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Tasmanian treasures: How one of the oldest surviving Fords ended up in an Australian museum


Francis Ransley admits that he built his car collection backward. 

When health concerns forced him to retire in the early 1980s, and not only from setting speed boat records but from his radio and electrical repair business, Ransley started collecting cars. His first was a 1913 Ford Model T.

“Most people start with a Model T and then get later models,” Ransley said, “but I went the other way.”

Oldest Ford, Tasmanian treasures: How one of the oldest surviving Fords ended up in an Australian museum, ClassicCars.com Journal
Book cover

As a result, Ransley built not only the largest collection of full restored pre-T cars in Australia, but owns — and drives — one of the two oldest Ford vehicles on the planet, a 1903 Ford originally called just “Ford” but later designated as a Model A. 

But that’s not Model A as in the car that succeeded the Model T but a vehicle from the fledgling days of the Ford Motor Co.

According to The Ransley Veteran Car Collection: Wonders of Wynyard, a book about Ransley’s collection, his Model A is one of the two oldest Fords still existing; the other is owned by the Ford family.

But how did such a historic vehicle wind up on the Australian island of Tasmania? 

Being a Fordophile, Ransley knew that two of Henry Ford’s early Model A cars had been imported to Australia in 1904. Those cars are long gone, but he had purchased a Model K from a collector in Ohio and knew that the collector also owned an early A. After many conversations over a period of time, and as the collector was in his 70s but needed money for a honeymoon trip with his new bride, Ransley was able to negotiate a purchase in 1989. 

The car was in remarkably original condition, and back home in Tasmania, Ransley went even further, even relining the car’s hood in red velvet just as it had been when the car was built by Ford. 

But rather than hiding such a vehicle away, earlier this century Ransley staged a 100th birthday party for his car, and then convinced Ford Australia to sponsor an 11-month, 58-city tour of the continent by the car as part of the overall Ford Motor centennial in 2003.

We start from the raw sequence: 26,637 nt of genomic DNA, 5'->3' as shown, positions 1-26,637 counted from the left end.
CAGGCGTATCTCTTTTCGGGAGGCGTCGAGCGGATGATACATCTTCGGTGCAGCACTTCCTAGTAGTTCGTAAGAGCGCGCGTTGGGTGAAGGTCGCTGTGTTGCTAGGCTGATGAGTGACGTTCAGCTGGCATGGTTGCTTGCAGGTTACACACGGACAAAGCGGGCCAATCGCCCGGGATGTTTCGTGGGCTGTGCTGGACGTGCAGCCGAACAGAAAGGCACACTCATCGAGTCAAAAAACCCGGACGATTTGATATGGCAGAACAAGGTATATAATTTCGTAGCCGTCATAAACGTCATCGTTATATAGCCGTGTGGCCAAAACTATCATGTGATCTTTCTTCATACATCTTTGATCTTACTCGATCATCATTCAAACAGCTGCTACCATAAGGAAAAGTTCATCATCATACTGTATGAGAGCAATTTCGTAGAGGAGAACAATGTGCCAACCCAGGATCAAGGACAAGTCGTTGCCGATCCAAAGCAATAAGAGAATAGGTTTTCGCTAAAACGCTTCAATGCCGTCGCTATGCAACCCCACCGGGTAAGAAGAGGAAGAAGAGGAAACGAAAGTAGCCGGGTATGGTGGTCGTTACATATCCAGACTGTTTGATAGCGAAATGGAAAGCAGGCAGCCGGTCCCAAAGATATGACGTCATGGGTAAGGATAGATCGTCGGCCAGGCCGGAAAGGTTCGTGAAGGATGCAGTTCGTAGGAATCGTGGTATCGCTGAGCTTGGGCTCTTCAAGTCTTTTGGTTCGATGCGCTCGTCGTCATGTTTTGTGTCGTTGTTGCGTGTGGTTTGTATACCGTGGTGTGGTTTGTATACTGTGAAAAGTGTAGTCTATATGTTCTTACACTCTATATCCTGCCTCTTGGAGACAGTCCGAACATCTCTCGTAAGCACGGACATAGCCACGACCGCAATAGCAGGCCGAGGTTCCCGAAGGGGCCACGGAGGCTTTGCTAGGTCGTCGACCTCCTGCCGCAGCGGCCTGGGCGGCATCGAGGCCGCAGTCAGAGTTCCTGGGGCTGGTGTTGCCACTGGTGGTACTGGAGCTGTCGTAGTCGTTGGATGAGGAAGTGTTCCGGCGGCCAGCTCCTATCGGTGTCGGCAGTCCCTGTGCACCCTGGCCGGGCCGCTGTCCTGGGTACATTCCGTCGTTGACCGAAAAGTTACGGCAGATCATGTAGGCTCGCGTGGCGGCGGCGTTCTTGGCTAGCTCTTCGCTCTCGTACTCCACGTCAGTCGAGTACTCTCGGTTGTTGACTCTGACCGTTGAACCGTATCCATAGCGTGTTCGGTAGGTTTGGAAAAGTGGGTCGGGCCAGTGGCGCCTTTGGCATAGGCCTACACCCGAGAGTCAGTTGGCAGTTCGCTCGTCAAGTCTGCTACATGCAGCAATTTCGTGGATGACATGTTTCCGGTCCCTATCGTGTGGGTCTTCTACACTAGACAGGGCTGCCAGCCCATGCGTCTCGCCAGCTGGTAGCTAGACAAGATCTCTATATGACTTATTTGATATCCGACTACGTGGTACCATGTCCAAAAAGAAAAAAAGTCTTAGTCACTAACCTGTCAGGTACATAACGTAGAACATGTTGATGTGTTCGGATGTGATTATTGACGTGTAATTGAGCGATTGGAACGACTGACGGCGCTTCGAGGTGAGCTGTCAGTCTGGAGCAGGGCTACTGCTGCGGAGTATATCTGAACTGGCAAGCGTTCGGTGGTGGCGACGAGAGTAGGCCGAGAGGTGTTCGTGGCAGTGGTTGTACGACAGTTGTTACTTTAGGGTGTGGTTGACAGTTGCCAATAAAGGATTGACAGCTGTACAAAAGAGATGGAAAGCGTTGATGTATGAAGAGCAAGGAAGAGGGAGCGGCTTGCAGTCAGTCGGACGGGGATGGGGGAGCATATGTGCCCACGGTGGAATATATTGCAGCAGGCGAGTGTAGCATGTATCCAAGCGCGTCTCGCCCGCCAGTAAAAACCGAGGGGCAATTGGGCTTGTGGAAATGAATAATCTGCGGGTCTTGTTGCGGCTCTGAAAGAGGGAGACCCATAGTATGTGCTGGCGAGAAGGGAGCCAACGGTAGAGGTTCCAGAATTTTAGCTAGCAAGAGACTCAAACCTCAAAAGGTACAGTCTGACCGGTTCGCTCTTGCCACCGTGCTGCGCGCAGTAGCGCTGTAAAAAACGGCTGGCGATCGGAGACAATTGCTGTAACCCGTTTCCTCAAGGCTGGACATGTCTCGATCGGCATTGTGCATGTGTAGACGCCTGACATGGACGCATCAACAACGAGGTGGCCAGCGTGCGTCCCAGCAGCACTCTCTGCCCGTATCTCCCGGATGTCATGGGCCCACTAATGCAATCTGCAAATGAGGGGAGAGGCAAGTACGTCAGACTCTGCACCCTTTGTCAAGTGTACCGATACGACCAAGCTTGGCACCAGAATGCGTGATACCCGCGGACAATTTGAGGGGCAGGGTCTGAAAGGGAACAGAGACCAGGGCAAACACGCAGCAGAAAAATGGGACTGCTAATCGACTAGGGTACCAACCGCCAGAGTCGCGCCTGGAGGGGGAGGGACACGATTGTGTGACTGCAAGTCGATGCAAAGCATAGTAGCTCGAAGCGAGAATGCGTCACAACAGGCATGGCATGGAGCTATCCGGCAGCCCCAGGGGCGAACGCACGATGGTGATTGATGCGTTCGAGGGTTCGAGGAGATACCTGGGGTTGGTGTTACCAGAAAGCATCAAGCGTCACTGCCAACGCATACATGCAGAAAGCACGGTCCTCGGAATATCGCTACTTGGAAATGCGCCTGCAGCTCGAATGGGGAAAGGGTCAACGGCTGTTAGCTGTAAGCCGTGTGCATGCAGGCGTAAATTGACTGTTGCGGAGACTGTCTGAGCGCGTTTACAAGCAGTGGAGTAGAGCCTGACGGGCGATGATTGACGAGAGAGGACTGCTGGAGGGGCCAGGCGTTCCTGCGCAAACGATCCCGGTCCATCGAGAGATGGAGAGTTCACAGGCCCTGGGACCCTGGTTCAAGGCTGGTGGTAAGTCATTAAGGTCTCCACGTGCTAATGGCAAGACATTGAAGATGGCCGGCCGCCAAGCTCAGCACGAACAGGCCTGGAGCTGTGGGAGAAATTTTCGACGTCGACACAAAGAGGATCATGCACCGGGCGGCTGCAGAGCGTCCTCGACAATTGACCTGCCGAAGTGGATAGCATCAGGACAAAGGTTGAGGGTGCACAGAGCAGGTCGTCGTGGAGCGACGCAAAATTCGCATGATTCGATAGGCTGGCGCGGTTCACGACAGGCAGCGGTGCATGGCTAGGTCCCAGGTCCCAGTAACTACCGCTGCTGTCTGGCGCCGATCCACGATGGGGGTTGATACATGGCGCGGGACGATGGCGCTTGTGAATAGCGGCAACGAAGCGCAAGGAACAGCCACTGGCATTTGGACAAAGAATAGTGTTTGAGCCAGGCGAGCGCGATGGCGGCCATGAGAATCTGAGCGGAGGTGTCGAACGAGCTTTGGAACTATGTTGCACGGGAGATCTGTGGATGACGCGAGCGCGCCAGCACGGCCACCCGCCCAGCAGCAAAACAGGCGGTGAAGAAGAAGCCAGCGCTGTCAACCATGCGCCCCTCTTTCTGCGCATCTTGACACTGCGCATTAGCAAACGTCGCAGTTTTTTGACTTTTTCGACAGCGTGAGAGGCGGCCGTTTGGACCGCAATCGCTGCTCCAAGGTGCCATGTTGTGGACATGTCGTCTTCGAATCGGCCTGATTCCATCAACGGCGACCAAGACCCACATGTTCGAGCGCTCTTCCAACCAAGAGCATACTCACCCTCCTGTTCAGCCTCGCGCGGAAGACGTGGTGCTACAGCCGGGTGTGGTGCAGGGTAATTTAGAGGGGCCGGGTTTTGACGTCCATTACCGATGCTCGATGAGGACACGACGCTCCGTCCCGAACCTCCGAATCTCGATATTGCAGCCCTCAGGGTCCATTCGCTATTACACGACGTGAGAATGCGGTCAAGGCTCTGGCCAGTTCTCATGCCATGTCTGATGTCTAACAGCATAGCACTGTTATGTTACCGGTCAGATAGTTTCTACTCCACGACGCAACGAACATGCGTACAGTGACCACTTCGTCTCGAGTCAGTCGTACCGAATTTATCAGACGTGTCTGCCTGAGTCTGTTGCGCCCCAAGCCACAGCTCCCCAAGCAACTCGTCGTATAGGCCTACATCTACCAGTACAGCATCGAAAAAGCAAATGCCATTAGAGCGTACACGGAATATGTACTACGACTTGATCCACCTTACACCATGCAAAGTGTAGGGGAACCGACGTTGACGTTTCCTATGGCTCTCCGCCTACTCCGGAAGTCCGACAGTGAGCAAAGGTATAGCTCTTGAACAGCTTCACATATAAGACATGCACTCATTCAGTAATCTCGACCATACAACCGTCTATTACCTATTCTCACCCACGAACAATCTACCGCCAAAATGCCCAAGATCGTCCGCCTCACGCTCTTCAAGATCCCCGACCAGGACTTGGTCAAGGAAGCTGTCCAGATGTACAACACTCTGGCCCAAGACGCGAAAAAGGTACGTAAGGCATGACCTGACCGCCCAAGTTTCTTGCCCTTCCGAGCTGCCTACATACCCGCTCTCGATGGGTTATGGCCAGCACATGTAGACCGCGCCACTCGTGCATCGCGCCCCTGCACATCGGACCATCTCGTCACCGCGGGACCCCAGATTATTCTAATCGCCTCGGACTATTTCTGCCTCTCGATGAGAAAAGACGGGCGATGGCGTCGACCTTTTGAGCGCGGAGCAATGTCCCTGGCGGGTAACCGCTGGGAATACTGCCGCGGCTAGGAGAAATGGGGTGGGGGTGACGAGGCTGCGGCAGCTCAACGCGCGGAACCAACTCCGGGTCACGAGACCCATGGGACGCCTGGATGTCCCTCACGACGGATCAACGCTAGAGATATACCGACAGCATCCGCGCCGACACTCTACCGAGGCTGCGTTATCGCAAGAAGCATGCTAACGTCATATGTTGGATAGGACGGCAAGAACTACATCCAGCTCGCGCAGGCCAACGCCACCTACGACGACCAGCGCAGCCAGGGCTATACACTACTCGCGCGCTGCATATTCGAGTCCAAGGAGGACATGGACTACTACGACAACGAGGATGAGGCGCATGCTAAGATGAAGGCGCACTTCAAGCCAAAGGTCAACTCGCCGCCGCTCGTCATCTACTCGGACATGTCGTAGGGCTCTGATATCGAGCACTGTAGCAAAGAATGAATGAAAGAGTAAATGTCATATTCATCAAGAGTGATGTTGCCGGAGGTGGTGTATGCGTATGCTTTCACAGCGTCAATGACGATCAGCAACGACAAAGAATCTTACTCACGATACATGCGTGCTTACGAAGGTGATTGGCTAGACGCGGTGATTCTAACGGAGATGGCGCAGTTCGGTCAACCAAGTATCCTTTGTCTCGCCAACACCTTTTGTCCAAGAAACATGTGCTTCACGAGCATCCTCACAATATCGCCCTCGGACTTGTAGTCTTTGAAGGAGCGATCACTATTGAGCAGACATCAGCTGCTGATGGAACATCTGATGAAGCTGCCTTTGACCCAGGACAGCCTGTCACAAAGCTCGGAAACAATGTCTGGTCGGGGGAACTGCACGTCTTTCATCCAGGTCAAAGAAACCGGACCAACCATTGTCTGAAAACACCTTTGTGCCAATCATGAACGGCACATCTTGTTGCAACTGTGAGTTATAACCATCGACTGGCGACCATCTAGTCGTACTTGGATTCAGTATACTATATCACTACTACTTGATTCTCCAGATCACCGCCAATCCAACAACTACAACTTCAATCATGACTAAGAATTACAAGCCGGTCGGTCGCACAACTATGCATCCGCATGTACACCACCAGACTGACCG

Although it is listed as 1903 Ford Model A No. 31, the book notes that the number refers not to its production but to its engine, which was built for Ford by the Dodge brothers. Records indicate that Ransley’s car was the 23rd 1903 Ford sold, on August 4, 1903, to F.E. Avery of Columbus, Ohio, who also bought Car 22. 

Also sold that day, to Herbert McNary of Britts, Iowa, was the other oldest-surviving 1903 Ford, No. 30, which was purchased for $264,000, presumably by a Ford family member, at RM Sotheby’s Hershey auction in 2012.

The early Ford is part of the Ransley Veteran car collection, a museum in the Wonders of Wynyard Exhibition and Visitor Information Centre on Tasmania.

The book includes stories by Ransley about his collection, which comprises mainly early Fords, but also some motorcycles, a ’32 Ford roadster, as well as a some early Darracqs, Cadillacs, a Brush, an Oldsmobile, an International Harvester Motor Buggy, even a 1960 Australia-built Ford Falcon.

To put the cars in context, there are two chapters by curator Tracey Judd Iva, one on the automobile and society, and the other on early automobiles and fashion, especially clothes for motoring and how they changed when automakers began enclosing vehicle seating areas, which previously were open to the weather.

The museum is open from October through April. For more information, visit the Wonders website.


The Ransley Veteran Car Collection: Wonders of Wynyard

By Francis Ransley and Tracey Judd Iva

Waratah-Wynyard Council, 2017

Soft cover, 76 pages

$24.95 (Australian)


Larry Edsall
Larry Edsall
A former daily newspaper sports editor, Larry Edsall spent a dozen years as an editor at AutoWeek magazine before making the transition to writing for the web and becoming the author of more than 15 automotive books. In addition to being founding editor at ClassicCars.com, Larry has written for The New York Times and The Detroit News and was an adjunct honors professor at the Walter Cronkite School of Journalism and Mass Communication at Arizona State University.


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